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GOP Wants Tax on Middle Class Instead of Rich for Infrastructure, Sanders Says

Republicans have proposed a massively watered-down infrastructure bill with regressive pay-fors based on user fees.

Sen. Bernie Sanders speaks during a rally at the Las Vegas Academy of the Arts on October 25, 2018, in Las Vegas, Nevada.

Sen. Bernie Sanders (I-Vermont) said on Wednesday that Republicans are “insistent” upon taxing the working class in order to pay for the upcoming infrastructure bill in lieu of raising taxes on the wealthy and large corporations.

In an interview on CNN, Sanders said that Republicans’ infrastructure pay-fors would disproportionately affect the working class, which has been hit hard by recent economic crises.

“For too, too long, the average American has seen government work for the 1 percent, for large corporations,” Sanders said to CNN’s Wolf Blitzer. “What some of us are trying to do with the president is have government start paying attention to the needs of the working class, which is struggling economically in a way we have not seen for a long, long time.”

“In terms of paying for it, what the Republicans are very insistent upon, is they want the middle class and working families to pay for it,” the senator continued. “The president, correctly, is saying he wants wealthiest people, who are doing very, very well, large corporations, who, in some cases, are not paying a nickel in federal income taxes, to pay for it. The president is right, and we have got to move in the direction of progressive taxation.”

Republicans have been recalcitrant in negotiations for President Joe Biden’s infrastructure bill. They have proposed cutting it to nearly an eighth of its original size with a spending cap of $800 billion as opposed to the $4 trillion that Biden has proposed.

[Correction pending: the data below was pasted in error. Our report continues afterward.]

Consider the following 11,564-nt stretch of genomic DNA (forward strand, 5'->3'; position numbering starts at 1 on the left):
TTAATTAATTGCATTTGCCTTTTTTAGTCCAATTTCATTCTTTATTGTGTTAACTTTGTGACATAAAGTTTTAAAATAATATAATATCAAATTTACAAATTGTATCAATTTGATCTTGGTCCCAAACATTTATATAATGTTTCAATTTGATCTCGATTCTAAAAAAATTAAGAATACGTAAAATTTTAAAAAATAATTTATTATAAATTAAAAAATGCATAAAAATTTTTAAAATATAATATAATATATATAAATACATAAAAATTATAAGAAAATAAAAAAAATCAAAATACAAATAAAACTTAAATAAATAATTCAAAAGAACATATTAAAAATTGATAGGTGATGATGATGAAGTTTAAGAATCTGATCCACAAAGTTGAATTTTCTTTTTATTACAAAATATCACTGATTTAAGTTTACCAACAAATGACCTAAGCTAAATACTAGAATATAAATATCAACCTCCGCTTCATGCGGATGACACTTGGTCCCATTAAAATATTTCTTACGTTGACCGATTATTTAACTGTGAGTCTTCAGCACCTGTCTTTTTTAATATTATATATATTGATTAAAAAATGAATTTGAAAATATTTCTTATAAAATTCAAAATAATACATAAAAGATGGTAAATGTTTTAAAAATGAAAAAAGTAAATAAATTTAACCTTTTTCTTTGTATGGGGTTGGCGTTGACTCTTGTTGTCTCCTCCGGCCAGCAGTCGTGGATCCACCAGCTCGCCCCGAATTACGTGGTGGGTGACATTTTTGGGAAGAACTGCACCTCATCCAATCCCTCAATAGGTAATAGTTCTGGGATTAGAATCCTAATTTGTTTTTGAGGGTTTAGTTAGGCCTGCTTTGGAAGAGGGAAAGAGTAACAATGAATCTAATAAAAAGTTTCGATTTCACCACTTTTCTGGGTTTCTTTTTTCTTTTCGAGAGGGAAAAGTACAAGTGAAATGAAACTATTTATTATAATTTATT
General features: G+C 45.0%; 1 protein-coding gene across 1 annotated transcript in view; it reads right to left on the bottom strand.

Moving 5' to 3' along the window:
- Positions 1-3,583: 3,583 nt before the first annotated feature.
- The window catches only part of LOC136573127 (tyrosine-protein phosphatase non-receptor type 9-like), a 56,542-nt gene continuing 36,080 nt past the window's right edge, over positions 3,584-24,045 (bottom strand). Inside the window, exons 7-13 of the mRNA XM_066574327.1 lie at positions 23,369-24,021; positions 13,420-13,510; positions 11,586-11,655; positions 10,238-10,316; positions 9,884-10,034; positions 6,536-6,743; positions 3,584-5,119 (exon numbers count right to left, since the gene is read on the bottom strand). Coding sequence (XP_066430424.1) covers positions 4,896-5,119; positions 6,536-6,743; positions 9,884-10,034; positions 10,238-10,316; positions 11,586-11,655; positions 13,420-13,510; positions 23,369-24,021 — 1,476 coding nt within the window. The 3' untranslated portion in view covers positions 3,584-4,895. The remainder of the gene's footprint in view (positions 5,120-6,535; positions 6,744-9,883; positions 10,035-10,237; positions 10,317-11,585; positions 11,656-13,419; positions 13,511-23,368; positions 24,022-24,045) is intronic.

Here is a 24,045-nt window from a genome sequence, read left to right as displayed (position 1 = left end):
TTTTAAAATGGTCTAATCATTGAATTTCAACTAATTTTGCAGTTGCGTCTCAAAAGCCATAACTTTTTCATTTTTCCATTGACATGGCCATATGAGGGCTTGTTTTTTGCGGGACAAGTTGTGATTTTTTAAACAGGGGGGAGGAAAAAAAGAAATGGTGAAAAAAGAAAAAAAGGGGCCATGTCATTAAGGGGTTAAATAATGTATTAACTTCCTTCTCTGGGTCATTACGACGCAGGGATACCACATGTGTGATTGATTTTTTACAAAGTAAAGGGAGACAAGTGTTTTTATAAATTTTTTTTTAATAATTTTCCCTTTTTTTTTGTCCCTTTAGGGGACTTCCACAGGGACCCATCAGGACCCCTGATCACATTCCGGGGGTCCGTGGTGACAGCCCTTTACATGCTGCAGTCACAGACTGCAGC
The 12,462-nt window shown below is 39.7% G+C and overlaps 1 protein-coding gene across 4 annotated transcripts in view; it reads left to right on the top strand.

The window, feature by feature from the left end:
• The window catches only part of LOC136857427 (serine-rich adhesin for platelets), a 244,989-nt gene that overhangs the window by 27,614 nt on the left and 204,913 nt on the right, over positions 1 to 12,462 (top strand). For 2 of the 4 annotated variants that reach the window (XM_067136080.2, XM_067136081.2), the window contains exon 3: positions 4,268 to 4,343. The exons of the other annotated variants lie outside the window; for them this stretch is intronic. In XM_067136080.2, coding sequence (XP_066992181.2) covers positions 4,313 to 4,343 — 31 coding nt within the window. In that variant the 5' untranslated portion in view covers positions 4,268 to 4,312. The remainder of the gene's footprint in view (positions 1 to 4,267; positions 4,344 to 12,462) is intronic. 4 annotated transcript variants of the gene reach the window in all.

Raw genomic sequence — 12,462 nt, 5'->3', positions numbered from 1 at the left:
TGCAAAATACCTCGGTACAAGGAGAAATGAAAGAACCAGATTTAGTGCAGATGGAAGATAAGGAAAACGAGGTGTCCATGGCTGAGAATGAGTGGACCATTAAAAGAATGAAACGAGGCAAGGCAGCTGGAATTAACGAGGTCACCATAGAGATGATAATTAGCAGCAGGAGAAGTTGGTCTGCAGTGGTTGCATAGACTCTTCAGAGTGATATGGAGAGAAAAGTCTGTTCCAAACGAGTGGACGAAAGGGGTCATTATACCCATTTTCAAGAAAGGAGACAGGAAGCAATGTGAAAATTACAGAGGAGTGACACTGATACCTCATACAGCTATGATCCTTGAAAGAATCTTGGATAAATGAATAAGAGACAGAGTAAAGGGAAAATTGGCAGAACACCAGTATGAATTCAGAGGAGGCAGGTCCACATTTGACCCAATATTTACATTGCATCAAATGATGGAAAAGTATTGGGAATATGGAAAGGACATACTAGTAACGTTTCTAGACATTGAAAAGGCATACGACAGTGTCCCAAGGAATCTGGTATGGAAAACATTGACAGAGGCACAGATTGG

The GOP congress members are also unbending in their absolute refusal to hike taxes for wealthy people and corporations, instead clutching on to Donald Trump-era tax breaks that resulted in an estimated $1.9 trillion in lost revenue for the government. Despite weeks of negotiations on the issue, top Republicans are still refusing to allow higher tax rates on corporations and the wealthy, even though Biden’s corporate tax hike is already a compromise from what it could be.

While Biden has proposed raising the corporate tax from 21 percent to 28 percent to help pay for the infrastructure bill, Sanders has proposed raising it back to what it was before Trump took office: 35 percent.

Instead, Republicans have proposed a regressive tax to pay for the bill — favoring user fees over taxes, which would disproportionately affect the middle and lower classes.

“They do want to raise taxes, but they want to raise regressive taxes — taxes on working families,” said Sanders. “I come from a very rural state; people drive long distances to get to work. Apparently, [Senate Minority Leader Mitch] McConnell wants those folks — working people — to pay more in taxes.” Sanders says he prefers that rich people and corporations pay their “fair share” instead.

The senator went to say that the split between Republicans and progressive Democrats on taxation and what constitutes infrastructure is a “fundamental divide” that will be hard to reconcile.

Sanders has not shied away from warning the president about the futility of trying to negotiate with Republicans despite their stated goal to block all of Biden’s proposals. Democrats should make every effort to make bills bipartisan, Sanders said, but they should not water down their proposals in the process. “The bottom line is, the American people want results,” he said on Axios on HBO earlier this week.

Progressives have been learning that ignoring bipartisanship — at least, the Republican version of it, which is largely just capitulation and obstruction — can be a winning strategy for the left. After all, Senate Minority Leader McConnell (R-Kentucky) made it clear last week that his party’s only focus is to block the Biden administration, no matter what.

Despite McConnell’s insistence on obstructing the Democratic agenda, however, many Democratic policies are widely popular among the electorate. Case in point: A poll last month found that support for Biden’s infrastructure plan, which is popular in itself, goes up when the corporate tax is mentioned as a means of financing it.

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